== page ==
As congressional Democrats prepare to revamp America's health care sector, few have addressed how their plans might affect medical innovation. The United States leads the world in such innovation, generating most of the medical discoveries, drugs, devices and procedures that improve health throughout the world. That's one feature of American health care we should not throw out with the bath water.
In a new study for the Cato Institute, we compare the U.S. to other nations by their contributions to basic medical sciences, diagnostics, therapeutics, and business models. With the exception of business model innovation (which appears sluggish across nations), the U.S. has contributed more in these areas than any other country--and sometimes more than all other countries combined.
Take basic medical sciences, meaning advances in our understanding of disease and the human body. As measured by Nobel Prizes in medicine and physiology, the U.S. leads the world: 57 U.S.-based prize winners in the last four decades, compared with just 40 from other nations.
How about diagnostics and therapeutics, which help doctors identify and treat disease? Of the top 27 diagnostic and therapeutic innovations over the past four decades, work in the U.S. contributed significantly to 20, including nine of the top 10. By contrast, all European Union countries together with Switzerland had a hand in 14 of those advances, and just five of the top 10.
Important innovations developed solely in the U.S. include drugs like ACE inhibitors for heart failure and high blood pressure, selective serotonin reuptake inhibitors for depression, and treatments for cataracts.
Why does America outpace the rest of the world in medical innovation? It's not our large population. The combined population of the E.U. and Switzerland exceeds the U.S. population by more than 50%.
Many characteristics of a country can affect innovation, including the patent system, tax code, medical culture, general business climate and quality of universities. But health care policy surely plays a major role. It seems likely that American medical innovation is driven largely by something often regarded as a defect: the fact that we spend so much money.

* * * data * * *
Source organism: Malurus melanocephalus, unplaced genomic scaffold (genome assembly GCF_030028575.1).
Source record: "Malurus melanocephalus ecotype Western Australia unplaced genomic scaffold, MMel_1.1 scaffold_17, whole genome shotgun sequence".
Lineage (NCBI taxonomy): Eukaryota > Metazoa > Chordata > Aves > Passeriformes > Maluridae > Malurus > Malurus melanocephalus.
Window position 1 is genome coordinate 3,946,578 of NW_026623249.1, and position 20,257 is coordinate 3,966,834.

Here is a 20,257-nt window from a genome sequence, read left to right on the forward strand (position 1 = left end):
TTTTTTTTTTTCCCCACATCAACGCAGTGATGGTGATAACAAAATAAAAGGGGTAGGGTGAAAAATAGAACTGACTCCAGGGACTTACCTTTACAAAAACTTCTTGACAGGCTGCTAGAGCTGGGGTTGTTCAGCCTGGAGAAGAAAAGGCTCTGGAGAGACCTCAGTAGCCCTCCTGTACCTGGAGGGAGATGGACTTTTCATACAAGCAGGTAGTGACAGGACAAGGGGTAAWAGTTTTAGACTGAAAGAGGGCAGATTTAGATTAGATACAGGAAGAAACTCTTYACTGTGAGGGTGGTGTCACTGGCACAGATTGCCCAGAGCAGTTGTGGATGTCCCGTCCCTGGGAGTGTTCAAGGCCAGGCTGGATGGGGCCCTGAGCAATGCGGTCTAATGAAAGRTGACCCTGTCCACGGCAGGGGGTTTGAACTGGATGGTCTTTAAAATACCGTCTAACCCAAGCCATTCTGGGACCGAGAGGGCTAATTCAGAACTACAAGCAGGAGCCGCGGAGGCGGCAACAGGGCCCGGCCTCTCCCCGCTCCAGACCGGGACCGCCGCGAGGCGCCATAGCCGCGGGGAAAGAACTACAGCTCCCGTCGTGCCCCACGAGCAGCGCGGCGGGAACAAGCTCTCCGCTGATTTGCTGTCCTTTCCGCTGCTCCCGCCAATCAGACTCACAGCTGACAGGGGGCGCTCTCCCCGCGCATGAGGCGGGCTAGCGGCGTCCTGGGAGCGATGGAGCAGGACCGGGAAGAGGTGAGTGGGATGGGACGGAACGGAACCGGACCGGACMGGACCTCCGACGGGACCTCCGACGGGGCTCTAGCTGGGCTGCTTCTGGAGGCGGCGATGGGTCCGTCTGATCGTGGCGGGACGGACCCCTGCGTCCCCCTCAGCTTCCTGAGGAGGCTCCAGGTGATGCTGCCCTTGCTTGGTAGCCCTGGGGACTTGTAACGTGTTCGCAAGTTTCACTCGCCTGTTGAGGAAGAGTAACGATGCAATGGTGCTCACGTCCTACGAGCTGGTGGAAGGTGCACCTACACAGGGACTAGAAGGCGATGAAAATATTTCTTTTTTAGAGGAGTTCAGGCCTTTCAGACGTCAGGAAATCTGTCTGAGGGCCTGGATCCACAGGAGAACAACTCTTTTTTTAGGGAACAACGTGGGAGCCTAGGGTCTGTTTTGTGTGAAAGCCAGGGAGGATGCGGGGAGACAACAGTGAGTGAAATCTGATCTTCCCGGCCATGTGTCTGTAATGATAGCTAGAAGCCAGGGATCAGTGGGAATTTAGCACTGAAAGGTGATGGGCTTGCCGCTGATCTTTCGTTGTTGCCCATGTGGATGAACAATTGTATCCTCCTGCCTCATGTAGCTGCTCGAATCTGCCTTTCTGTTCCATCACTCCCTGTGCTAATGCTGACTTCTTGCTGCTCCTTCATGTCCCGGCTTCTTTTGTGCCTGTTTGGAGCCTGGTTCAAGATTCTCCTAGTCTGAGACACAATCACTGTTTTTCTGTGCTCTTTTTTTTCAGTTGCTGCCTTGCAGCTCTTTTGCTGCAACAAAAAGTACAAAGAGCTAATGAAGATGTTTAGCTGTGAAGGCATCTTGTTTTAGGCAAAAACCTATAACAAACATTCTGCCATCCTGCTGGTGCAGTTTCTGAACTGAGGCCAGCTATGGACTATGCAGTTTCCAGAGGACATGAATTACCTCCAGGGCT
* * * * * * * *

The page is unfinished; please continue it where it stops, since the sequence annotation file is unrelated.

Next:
The NIH spends more than $30 billion annually on research in basic medical sciences, while its counterparts in Europe spend $3 billion to $4 billion annually.
Additionally, centrally organized health care systems, like those in much of Europe, are characterized by strong buyer power that pushes down compensation. As a result, they pay 35% to 55% less for prescription drugs.
Centralized systems also place limits on the use of new drugs, technologies and procedures. As a result, they tend to adopt new technologies later and use them less extensively.
Lower spending might seem like a good thing, until you consider the poor incentive it creates for innovation. Other things equal, people and firms tend to invest more in medical innovation when they expect a higher return, when the returns last longer and when the returns arrive sooner.
As Sidney Taurel, former CEO of the pharmaceutical giant Eli Lilly ( LLY - news - people ), once put it: America, "though hardly 'free' of government intervention ... is the one market where global innovators find the incentive they need to keep pushing the boundaries." Critics often describe America's high level of per-capita medical spending as a problem--but when encouraging innovation, it's a feature.
Unfortunately, the health care bills moving through Congress could curtail medical innovation. Imposing price controls on drugs and treatments--or indirectly forcing their prices down by means of a "public option" or expanded public insurance programs--would reduce the incentive for innovators to develop new treatments.
Proposed reforms could also retard business model innovation--an area where innovation is weak. Congress has already used its control of Medicare to limit the growth of specialty hospitals. A nationally mandated insurance package would severely curtail innovation in payment methods and insurance products, which have the potential to improve the coordination and delivery of health care services.
The health care debate should address more than just covering the uninsured and controlling costs. When the U.S. generates medical innovations, the whole world benefits. That is a virtue of the American system that is not reflected in comparative life expectancy and mortality statistics.
Before we let elected officials overhaul America's health care sector, we should insist that they respect and preserve those aspects of the American system worth saving.